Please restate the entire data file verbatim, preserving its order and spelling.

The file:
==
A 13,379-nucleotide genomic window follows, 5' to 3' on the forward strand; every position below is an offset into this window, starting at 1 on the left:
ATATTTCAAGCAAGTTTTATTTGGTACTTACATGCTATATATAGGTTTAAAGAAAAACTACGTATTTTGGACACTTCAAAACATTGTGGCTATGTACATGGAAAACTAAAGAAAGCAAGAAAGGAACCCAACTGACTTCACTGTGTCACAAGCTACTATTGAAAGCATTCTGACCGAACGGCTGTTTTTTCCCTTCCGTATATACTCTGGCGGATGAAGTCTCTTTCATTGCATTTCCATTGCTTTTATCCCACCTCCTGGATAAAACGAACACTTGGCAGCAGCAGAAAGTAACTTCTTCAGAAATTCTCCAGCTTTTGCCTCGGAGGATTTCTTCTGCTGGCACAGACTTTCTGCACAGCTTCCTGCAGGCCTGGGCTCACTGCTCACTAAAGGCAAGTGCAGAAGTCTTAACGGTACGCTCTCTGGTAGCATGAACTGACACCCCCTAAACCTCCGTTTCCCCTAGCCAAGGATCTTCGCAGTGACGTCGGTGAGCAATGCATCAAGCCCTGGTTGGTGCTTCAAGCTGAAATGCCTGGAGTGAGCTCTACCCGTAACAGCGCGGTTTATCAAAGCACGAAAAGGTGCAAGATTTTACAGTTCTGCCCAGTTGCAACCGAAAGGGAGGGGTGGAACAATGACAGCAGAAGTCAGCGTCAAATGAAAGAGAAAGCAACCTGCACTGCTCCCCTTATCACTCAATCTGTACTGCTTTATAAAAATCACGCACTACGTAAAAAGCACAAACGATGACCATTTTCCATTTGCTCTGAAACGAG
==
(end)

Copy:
A 13,379-nucleotide genomic window follows, 5' to 3' on the forward strand; every position below is an offset into this window, starting at 1 on the left:
ATATTTCAAGCAAGTTTTATTTGGTACTTACATGCTATATATAGGTTTAAAGAAAAACTACGTATTTTGGACACTTCAAAACATTGTGGCTATGTACATGGAAAACTAAAGAAAGCAAGAAAGGAACCCAACTGACTTCACTGTGTCACAAGCTACTATTGAAAGCATTCTGACCGAACGGCTGTTTTTTCCCTTCCGTATATACTCTGGCGGATGAAGTCTCTTTCATTGCATTTCCATTGCTTTTATCCCACCTCCTGGATAAAACGAACACTTGGCAGCAGCAGAAAGTAACTTCTTCAGAAATTCTCCAGCTTTTGCCTCGGAGGATTTCTTCTGCTGGCACAGACTTTCTGCACAGCTTCCTGCAGGCCTGGGCTCACTGCTCACTAAAGGCAAGTGCAGAAGTCTTAACGGTACGCTCTCTGGTAGCATGAACTGACACCCCCTAAACCTCCGTTTCCCCTAGCCAAGGATCTTCGCAGTGACGTCGGTGAGCAATGCATCAAGCCCTGGTTGGTGCTTCAAGCTGAAATGCCTGGAGTGAGCTCTACCCGTAACAGCGCGGTTTATCAAAGCACGAAAAGGTGCAAGATTTTACAGTTCTGCCCAGTTGCAACCGAAAGGGAGGGGTGGAACAATGACAGCAGAAGTCAGCGTCAAATGAAAGAGAAAGCAACCTGCACTGCTCCCCTTATCACTCAATCTGTACTGCTTTATAAAAATCACGCACTACGTAAAAAGCACAAACGATGACCATTTTCCATTTGCTCTGAAACGAG